As we approached Laon across the flat fields of the department of the Aisne, we saw the city rising up the sides of a high hill. At the summit stood the Cathedral with its open towers showing dark against the sky. The access road up to the mediaeval citadel wound steeply around the hillside. Being Sunday we parked easily enough. At other times there is a funicular railway to carry passengers up from the modern town some 100 metres below.
The magnificent early gothic cathedral was completed in 1235 and was the model for several later cathedrals across France including Chartres, Reims, Dijon, and Limbourg (which we visited a few days back in Germany.) Northern France has some stunning, towering gothic cathedrals, including Beauvais, Rheims and Rouen. Laon's cathedral is visible from miles around rather than crowded in by the rest of the town. Its towers are open sided, and carved animals climb all over them like goats on a mountainside. Above the triple tympanum are the carved heads of a hippopotamus and a rhinoceros! Inside, the blue and red stained glass in the rose window is particularly colourful and there is a lovely 11th century baptismal font. The overriding impression though is space with high columns soaring 26 metres to the restrained rib vaulted roof of the nave with light streaming down from the clerestory windows and the lantern tower at the crossing of the transepts, 42 metres high!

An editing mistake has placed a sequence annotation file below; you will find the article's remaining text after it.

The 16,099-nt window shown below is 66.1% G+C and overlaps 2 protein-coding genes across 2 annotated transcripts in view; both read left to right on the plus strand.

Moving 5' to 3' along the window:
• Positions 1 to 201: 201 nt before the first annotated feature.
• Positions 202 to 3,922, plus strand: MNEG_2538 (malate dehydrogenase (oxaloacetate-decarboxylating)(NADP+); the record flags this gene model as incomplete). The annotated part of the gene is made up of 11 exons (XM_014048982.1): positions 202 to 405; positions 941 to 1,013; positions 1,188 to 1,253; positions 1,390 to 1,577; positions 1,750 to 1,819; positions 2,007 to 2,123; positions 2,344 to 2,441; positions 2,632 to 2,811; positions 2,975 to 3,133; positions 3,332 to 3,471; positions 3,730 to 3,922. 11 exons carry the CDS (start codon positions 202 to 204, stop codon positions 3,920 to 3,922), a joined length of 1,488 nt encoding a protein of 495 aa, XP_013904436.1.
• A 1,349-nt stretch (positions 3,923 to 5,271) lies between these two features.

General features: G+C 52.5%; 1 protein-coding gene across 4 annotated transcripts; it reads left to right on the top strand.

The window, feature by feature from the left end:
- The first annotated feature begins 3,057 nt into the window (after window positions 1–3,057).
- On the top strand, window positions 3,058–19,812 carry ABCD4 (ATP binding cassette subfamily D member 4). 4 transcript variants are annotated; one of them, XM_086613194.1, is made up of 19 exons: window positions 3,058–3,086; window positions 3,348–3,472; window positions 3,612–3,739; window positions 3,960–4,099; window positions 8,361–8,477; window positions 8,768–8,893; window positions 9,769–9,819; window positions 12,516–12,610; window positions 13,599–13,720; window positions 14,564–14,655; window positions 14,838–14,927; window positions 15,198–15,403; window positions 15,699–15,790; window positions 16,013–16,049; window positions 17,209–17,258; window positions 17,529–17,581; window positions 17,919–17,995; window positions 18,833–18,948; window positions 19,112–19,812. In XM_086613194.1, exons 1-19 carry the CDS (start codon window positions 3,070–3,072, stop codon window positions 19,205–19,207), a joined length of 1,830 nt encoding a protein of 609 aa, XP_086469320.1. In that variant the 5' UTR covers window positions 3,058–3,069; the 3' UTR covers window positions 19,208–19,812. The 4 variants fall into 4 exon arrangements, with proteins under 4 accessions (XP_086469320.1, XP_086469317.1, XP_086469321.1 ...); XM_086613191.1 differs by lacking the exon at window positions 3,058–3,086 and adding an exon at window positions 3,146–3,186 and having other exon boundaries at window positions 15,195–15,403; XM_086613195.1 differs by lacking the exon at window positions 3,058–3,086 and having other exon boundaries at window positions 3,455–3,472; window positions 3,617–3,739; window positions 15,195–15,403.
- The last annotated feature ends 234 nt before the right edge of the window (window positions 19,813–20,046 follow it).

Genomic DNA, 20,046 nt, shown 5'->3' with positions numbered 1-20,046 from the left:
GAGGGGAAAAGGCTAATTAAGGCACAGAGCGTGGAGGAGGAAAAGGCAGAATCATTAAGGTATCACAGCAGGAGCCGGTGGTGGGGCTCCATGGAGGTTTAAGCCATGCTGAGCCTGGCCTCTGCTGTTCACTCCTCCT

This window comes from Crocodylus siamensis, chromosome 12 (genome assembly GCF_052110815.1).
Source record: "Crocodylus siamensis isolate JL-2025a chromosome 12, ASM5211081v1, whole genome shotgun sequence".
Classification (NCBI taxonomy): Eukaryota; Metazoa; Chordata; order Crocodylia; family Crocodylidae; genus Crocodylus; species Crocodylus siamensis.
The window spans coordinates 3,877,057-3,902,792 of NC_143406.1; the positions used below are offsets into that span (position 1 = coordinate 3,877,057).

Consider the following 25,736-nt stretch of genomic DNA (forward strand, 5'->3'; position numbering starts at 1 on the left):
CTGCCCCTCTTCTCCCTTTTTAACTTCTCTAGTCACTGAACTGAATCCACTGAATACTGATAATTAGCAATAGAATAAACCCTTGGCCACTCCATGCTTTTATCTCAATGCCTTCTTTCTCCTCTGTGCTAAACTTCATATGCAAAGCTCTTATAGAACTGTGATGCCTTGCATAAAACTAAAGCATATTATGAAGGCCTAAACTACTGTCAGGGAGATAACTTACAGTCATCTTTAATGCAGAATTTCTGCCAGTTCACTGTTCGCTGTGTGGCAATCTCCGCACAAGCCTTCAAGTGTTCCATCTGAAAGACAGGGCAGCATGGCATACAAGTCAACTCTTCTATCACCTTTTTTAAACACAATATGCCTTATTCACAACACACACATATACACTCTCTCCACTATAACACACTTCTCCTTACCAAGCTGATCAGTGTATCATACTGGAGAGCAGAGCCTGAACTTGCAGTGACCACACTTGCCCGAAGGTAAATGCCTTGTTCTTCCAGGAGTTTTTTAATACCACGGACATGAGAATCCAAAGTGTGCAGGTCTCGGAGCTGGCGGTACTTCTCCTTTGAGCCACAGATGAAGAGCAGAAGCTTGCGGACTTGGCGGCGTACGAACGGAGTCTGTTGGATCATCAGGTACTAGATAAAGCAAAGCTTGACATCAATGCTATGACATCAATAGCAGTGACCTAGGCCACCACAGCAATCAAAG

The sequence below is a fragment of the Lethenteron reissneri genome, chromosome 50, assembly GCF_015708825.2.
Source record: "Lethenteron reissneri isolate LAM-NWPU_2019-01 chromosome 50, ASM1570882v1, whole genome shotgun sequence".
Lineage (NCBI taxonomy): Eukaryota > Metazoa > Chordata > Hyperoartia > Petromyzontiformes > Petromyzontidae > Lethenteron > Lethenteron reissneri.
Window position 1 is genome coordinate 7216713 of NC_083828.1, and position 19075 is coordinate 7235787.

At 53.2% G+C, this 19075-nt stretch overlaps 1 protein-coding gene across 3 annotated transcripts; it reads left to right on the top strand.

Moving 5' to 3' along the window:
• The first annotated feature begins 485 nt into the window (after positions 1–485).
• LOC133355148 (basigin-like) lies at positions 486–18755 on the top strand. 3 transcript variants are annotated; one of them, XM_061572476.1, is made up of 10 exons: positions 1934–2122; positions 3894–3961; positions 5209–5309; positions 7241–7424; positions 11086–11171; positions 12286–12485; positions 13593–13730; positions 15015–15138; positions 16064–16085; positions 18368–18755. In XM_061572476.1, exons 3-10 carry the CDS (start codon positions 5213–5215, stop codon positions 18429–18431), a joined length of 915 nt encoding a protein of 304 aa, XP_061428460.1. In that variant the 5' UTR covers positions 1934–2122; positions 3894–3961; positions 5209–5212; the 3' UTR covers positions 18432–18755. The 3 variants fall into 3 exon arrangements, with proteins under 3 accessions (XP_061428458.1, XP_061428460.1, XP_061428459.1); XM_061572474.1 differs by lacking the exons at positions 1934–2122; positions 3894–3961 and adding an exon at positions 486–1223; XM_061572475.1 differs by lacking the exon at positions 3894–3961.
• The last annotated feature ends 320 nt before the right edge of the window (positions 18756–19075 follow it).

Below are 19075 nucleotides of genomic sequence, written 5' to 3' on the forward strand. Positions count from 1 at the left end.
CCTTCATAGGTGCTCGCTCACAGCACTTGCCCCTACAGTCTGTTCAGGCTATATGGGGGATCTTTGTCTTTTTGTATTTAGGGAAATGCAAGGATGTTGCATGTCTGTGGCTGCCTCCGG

There is a municipal campsite in Laon but looking down from the old town we could see it glinting in the sunshine out on the exposed plain. Without shade we would not survive! So we drove on to this site which is very pleasant and well endowed with trees.
When Neil was about two years old he had an imaginary friend called Longy Bongy who shared our lives for some time until one day we realised he had moved away. Since then he has faded from our memories. Until today. We can now report that he took himself off to the Ardennes, to his ancestral home! Neil had never mentioned that he was French or we would have realised his name should have been spelt Logny Bogny though it is pronounced pretty much the same.